Whereas retailers sell multiple variations of a wide range of products, dealers specialize in just one type of product. The most common example is a car dealer, which sells or leases motor vehicles to customers.
Any channel sales program is only as strong as its partners. It’s in your interest to work with the best of the best – companies that buy into your product, and have the brand strength, geographic reach, and expertise to promote it to customers who you’d otherwise be unable to access.
When weighing up a potential new channel relationship, ask yourself the following questions:
Your channel partner might sell a product or service of their own. In this case, it’s important that their solution complements your product, filling a gap that you’re unable to resolve. That way, your product is providing clear value to the customers they reach, which makes it more likely those customers will stick with you for the long term.
This might seem an obvious point, but if a potential partner’s customer base has no need for your product, there’s no benefit to pursuing a channel relationship with them. Specifically, do their customers:
If not, it’s unlikely this partnership is going to work out.
Additionally, you need to ensure their customers are a good fit for you. Are they located in the right geographic area? Are they the right size? Do they have an appropriate use case?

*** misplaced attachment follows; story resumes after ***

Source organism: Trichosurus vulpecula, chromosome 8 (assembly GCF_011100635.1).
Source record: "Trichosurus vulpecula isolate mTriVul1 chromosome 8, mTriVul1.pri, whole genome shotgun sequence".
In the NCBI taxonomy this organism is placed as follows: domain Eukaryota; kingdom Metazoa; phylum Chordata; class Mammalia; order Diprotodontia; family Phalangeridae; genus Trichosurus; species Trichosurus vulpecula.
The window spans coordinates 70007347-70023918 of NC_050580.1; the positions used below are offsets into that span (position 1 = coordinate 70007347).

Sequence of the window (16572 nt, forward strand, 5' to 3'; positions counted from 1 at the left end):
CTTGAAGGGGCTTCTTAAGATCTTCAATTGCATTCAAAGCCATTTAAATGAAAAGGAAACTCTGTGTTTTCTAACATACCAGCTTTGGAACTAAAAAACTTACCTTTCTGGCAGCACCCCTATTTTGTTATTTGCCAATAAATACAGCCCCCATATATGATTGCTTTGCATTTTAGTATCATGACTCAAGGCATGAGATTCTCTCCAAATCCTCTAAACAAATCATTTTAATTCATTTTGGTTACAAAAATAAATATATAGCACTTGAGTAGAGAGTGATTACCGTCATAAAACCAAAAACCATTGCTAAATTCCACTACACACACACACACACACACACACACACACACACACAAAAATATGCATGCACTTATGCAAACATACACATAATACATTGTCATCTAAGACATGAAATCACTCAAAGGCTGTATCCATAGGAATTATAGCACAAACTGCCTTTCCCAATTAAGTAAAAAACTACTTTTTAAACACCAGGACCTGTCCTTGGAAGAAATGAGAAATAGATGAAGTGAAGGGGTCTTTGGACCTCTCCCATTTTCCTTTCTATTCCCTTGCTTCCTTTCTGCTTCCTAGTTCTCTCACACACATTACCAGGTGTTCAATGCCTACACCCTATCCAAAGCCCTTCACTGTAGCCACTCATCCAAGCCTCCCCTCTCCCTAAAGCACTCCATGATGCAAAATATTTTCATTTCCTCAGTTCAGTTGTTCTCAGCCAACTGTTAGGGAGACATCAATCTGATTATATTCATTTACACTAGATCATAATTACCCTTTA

Some channel partners will have the technical skill to lead the sales process from end to end, with little involvement from your business.
Others will require extensive training. And even after that, they might still need constant support from you.
Neither of those examples is a guaranteed dealbreaker. Just don’t enter into a channel relationship with a partner that lacks technical expertise unless you’re prepared to put the hours into training and supporting them down the line.
Similar to the previous point, your potential partner might completely understand your product and the benefits it offers end users. They might be able to promote it to their customers without any involvement from you.
Or they might need a lot of education to grasp your value proposition and use cases.
Clearly, training a channel partner requires more time and resources on your side. However, once they’ve been through the process, they might feel more personally invested to sell your product, thereby yielding better results.
This point is easily forgotten but extremely important.
There should ideally be a point in the process where it’s natural for your channel partner to hand over to your in-house team, or for them to introduce you.
It’s important that you identify this point before entering into a channel relationship. That way, it’s more likely to be a smooth transition that adds clear value for the customer.
This one touches on all the previous points: you need to know how much time and resource you’re able to commit to any given channel relationship.
At one end of the scale, your partner might need to visit your head office once a month for extensive training. They might need regular support with pitches and implementation.
At the other, they might need nothing from you beyond an introductory explainer video.
Whatever the case, it’s crucial that you understand your time commitment upfront to gauge whether or not this partnership will be a success.
Ready to launch your first channel sales program? What persuaded you to take the plunge? Let me know in the comments below: